Secondary to that, in the few years that you will be in Taiwan, you’ve discussed a lot of issues that you would like to address and get progress on. I was wondering if you could pick for us just one of those that you see will be perhaps the largest challenge or may face the largest obstacles in the U.S.-Taiwan relationship over the next few years?
Director Marut: With regard to cross-straits issues, again, if you could just repeat your question, the first one? I’m sorry.
Question: The closer relationship between Taiwan and China, what concerns or challenges is that presenting for the United States?
Director Marut: Well if I could just say that the United States certainly supports the reduction in tensions across the Taiwan Straits and the increased interaction that is resulting in increased understanding between the two sides.
With respect to key issues that I see moving forward, I think certainly on the trade side we’ve got a lot of work to do. The TIFA talks have not been held since 2007. There’s a lot of interaction and I think rebuilding of trust that has to take place between the two sides. And as you know, we have embarked, both sides have embarked on that process. The lifting of the MRL on beef is important. Atul Keshap’s visit is important. And of course the upcoming visit will continue that process forward. There are other things, but I would focus on that as a key issue.
Question: I just wanted to follow up. I note your positive views on the reduced tension and increased relationship, but my question is really about the challenges that that increased relationship and reduced tensions may be bringing to the United States.
Director Marut: I think that as the relationship moves forward, and it’s certainly moving forward on a number of different levels, I think Taiwan is also working to diversify its trade relations across the region, which again is not so much a challenge, I see that as a positive. So I would just say that I view this very positively.
We haven’t gotten one question on the Visa Waiver Program yet. [Laughter].
Question: Jane Rickards, with AmCham’s magazine Topics, and also The Economist Magazine.
I’m just wondering whether you can tell us when Taiwan will enter the TPP, if that is still a plan.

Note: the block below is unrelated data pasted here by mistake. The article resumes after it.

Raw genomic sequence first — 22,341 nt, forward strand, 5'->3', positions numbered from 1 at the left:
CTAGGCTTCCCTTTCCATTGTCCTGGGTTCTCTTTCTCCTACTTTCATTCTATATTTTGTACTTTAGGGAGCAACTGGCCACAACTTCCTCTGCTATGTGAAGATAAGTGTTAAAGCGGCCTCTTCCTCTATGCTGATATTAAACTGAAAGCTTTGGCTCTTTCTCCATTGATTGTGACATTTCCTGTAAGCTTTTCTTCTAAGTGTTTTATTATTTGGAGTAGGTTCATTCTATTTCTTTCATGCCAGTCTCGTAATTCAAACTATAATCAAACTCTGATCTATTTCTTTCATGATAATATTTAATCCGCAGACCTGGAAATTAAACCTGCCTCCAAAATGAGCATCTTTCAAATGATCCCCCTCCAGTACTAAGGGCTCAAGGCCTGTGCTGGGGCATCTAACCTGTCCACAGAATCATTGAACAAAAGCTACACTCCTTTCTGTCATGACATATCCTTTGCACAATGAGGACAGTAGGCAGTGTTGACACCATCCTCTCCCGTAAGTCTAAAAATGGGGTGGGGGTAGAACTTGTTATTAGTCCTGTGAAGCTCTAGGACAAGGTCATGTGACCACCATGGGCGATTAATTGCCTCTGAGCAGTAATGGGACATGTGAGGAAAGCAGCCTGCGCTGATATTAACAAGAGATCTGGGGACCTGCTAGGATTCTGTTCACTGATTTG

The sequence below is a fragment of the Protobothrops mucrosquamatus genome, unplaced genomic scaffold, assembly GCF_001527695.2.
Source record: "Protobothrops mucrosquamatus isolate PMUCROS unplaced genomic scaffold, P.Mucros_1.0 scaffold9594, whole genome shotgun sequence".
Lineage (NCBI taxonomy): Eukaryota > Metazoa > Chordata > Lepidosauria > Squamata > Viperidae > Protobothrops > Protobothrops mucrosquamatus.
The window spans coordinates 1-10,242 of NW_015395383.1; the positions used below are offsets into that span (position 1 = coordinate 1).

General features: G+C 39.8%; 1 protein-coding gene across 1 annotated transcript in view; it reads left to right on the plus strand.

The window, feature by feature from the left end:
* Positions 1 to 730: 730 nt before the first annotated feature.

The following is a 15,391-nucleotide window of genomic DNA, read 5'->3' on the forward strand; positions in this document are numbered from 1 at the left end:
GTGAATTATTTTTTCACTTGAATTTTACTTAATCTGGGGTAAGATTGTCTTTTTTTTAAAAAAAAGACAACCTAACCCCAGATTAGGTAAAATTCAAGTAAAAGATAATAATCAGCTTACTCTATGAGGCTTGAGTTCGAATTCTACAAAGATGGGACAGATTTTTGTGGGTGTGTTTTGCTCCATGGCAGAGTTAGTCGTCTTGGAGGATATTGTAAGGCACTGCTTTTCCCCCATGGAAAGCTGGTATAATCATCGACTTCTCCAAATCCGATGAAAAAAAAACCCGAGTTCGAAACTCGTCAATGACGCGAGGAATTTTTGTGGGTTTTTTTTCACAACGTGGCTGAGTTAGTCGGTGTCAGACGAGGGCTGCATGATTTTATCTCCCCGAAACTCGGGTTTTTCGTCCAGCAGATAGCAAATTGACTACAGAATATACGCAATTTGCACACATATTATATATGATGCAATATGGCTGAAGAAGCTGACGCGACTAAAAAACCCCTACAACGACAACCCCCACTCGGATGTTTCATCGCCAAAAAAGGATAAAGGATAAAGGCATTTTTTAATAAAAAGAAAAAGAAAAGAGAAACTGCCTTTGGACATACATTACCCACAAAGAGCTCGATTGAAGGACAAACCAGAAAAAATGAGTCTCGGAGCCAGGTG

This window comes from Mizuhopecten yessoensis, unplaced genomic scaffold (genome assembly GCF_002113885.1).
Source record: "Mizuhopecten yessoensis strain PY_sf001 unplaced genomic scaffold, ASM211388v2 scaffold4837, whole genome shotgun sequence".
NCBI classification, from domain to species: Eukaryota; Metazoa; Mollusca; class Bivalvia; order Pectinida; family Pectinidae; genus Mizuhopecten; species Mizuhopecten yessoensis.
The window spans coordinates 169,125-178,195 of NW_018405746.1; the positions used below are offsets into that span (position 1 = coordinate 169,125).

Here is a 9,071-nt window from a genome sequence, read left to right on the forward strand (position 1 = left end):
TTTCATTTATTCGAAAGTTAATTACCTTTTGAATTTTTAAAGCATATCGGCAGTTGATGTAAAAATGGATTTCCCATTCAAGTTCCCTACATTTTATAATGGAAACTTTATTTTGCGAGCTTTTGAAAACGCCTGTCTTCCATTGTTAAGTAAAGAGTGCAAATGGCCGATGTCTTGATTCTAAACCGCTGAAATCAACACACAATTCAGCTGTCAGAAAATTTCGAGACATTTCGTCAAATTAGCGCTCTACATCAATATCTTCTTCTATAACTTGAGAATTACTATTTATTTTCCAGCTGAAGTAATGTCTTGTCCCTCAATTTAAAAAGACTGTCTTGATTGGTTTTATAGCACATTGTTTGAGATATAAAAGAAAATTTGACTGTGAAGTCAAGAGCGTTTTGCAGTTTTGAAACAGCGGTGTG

Do you think the TPP can ever realistically balance or provide a realistic alternative to the network of trade relationships China’s built up with the ASEAN countries? Because China’s signed a lot of free trade agreements with ASEAN.
How realistic, when do you think the TPP’s really going to take off? Thanks.
Director Marut: TPP is a very ambitious initiative that’s going to offer benefits to the dynamic economies of the Asia Pacific region. The addition of new members in TPP is based strictly on consensus of the current members. TPP members and interested candidates, along with meeting other stringent requirements, must demonstrate serious commitment and effort towards the principles of free, open, and fair trade and policies and practices.
The Ma administration has set itself a goal of joining TPP within eight years. We think this indicates that Taiwan understands that it has work to do to prepare itself for possible entry into the TPP and that discussion of Taiwan’s possible future inclusion in TPP is premature.
From the U.S. perspective, the current priority should be for Taiwan to rebuild confidence in our bilateral trade relationship.
TPP is, let me call it a ‘gold standard’ type of trade agreement. These various trade arrangements are certainly not zero sum outcomes, so I think that it’s very premature to speculate where things might be out into the future, but I think we’re very optimistic.
Question: I’m Ralph Jennings from the Christian Science Monitor. I have a question about the Visa Waiver. [Laughter].
How does that decision change or affect long-term Taiwan-U.S. relations? And has China stated any kind of reaction to the decision? Thank you.
Director Marut: I think as I said in my introductory remarks, it’s a very significant event for the United States and Taiwan. At its most fundamental level, it’s going to make it a heck of a lot easier for tourists and business people to travel to the United States. I think last year, and Morgan correct me if I’m wrong, we issued about 98,000? Sorry, about 100,000 tourist visas for people traveling from Taiwan to the United States. So we think this is going to increase business opportunities, it’s going to increase interaction, increase the intensity, increase the frequency, I think, of interaction both in Taiwan and the United States. That’s going to be good for our social, our business, our cultural, our economic ties. It’s going to be good for business. It’s going to be good for employment on both sides, both in Taiwan and the United States.
I’m sorry, the second part of your question?
Question: Has China said anything about Taiwan’s visa waiver?
Director Marut: I’m not aware of any statement they may have made. Thank you.
Again, thank you all very much for coming today. I look forward to future opportunities to talk with you and getting to know you better. Thanks so much.